Cannibalism: Is It Safe To Eat People? (VIDEO, PHOTOS)
There's no doubt that cannibalism is simultaneously fascinating and repulsive. Hearing survival stories makes us question whether we could eat the flesh of our fallen companions, like the Donner party was forced to do in February of 1847. Choosing to eat human flesh is even more unfathomable, as Jeffrey Dahmer did to many of his 17 victims between 1978 and 1991.
Apparently, cannibalism is alive and well today. Right here in the United States, just this past winter, a man allegedly killed another man with an axe, ate his brain, and washed it down with some sake. And in one of only eight documented cases of self-cannibalism in the world, a New Zealand man recently and quite methodically removed his own finger with an electric saw, cooked it in a pot with vegetables, and served it up for dinner.
Ever the science geek, this got me thinking, is eating people dangerous? Nutritional? Healthy? What actually happens, physiologically, when human flesh is consumed? To learn more about cannibalism and it's dangers, watch the video above and/or click the link below. And check out the included slideshow to see depictions of cannibalism throughout history. As always, don't forget to leave a comment at the bottom of the page. Talk nerdy to me!
CORRECTION: The video states that "three Brazilian men...were arrested for making empanadas out of their murder victims." In fact, the accused individuals are one man and two women.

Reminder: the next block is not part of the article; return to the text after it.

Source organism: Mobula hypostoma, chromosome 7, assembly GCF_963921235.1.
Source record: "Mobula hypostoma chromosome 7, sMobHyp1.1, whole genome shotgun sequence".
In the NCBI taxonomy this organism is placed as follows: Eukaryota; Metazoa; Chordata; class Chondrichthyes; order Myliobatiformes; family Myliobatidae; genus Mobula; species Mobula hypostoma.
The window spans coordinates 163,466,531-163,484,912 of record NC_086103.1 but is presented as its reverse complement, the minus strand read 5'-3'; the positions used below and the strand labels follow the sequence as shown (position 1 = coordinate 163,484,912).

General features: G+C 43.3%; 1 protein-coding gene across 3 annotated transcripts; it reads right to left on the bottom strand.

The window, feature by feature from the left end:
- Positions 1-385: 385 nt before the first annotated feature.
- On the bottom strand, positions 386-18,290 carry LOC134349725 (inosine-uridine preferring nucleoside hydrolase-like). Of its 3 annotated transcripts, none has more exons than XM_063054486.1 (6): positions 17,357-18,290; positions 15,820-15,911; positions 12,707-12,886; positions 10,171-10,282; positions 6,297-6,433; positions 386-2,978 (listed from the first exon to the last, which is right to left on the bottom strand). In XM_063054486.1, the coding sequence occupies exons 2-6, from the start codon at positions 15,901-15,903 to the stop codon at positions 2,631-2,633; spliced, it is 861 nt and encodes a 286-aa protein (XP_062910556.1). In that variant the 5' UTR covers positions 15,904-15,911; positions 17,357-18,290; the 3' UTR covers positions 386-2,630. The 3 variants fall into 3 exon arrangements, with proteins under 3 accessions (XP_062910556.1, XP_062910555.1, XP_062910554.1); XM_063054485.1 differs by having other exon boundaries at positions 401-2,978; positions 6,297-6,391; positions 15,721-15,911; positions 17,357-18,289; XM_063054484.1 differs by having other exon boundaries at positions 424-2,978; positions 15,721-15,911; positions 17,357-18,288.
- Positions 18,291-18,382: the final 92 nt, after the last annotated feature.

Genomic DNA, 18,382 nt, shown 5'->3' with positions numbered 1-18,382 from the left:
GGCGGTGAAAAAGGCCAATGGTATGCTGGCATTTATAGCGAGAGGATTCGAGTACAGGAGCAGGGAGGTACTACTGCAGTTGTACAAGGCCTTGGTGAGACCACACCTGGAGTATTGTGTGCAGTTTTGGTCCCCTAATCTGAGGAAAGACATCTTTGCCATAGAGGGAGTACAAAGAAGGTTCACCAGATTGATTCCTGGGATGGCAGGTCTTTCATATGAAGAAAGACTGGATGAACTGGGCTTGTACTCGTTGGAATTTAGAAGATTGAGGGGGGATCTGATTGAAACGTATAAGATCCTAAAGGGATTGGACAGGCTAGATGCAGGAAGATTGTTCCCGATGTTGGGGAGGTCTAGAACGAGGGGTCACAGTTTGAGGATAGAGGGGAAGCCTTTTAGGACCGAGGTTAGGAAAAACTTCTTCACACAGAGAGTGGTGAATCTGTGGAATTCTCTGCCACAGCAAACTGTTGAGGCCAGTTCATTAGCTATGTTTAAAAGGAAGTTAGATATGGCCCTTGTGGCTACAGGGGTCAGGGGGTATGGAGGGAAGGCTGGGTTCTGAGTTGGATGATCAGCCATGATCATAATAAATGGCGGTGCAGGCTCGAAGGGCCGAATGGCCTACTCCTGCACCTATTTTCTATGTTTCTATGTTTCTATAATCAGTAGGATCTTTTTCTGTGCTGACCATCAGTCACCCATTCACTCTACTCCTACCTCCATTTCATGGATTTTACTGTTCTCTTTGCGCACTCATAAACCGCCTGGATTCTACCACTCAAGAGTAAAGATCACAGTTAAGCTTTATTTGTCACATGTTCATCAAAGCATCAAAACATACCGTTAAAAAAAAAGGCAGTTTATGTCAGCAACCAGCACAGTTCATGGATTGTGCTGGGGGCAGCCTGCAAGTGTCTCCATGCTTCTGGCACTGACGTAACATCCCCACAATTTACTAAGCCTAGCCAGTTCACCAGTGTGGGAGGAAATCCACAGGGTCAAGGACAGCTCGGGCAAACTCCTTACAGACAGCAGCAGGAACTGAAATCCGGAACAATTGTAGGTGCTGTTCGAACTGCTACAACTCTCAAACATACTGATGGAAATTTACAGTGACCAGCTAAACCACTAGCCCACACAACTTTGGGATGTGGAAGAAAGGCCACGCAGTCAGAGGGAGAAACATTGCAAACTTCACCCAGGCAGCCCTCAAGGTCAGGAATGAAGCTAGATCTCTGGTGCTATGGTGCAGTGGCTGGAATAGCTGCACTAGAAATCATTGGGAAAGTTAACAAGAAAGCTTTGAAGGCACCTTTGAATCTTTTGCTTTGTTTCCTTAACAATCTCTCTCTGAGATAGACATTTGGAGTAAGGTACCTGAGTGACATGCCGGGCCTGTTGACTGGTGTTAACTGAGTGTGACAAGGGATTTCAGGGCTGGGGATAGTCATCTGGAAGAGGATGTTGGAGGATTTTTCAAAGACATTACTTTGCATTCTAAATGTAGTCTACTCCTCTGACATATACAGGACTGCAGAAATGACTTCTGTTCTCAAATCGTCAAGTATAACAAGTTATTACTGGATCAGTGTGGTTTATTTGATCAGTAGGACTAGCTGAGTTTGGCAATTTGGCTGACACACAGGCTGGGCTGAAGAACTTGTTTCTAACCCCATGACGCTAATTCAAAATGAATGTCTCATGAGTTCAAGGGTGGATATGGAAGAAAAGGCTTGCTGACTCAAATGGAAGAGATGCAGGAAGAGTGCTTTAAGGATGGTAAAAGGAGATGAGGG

Cannibalistic practices date back at least 800,000 years, according to anthropologists. In fact, <a href="a href="http://www.jstor.org/discover/10.1086/653807?uid=3739560&uid=2129&uid=2&uid=70&uid=4&uid=3739256&sid=47698951913277" target="_hplink"" target="_hplink">fossilized human remains</a> suggest that early Europeans hunted and ate each other frequently. (Photo: a model of a female homo antecessor practicing cannibalism on display in an exhibit of the Fundación Atapuerca in Spain).
Fossilized human remains found in a ditch in southern Germany could serve as evidence of mass cannibalism in the Early Neolithic Era, according to <a href="http://antiquity.ac.uk/ant/083/ant0830968.htm" target="_hplink">research published in Antiquity</a> in 2009. (Photo: bones, discovered in Herxheim, indicate that the bodies were first butchered, and heads were skinned).
In the early 1500s, European explorers documented cannibalistic rituals among various native tribes in the Americas. (Photo: depiction of cannibalism in the Americas, attributed to Italian explorer <a href="http://books.google.com/books?id=qd1cL6KPZzAC&pg=PA83&lpg=PA83&dq=vespucci+and+cannibalism&source=bl&ots=G3NlmLt4aO&sig=EONwYzF4MzppbPSWGHM9QKgt3ts&hl=en&sa=X&ei=wFqpT9PSLemQiALDnIy5Ag&ved=0CFwQ6AEwBw#v=onepage&q=vespucci and cannibalism&f=false" target="_hplink">Amerigo Vespucci</a>).
In the 1920s, when a famine hit areas of Russia, multiple acts of cannibalism were recorded. "Parents kill children," wrote one reporter in The New York Times in May 1922. (Photo: victims of the famine in Russia collected at a cemetery).
A <a href="http://www.thelancet.com/journals/lancet/article/PIIS0140-6736(68)90482-0/abstract" target="_hplink">kuru epidemic</a> amongst the Fore tribe of Papua New Guinea in the 1950s was attributed to cannibalism of infected individuals. (Video taken in 1963)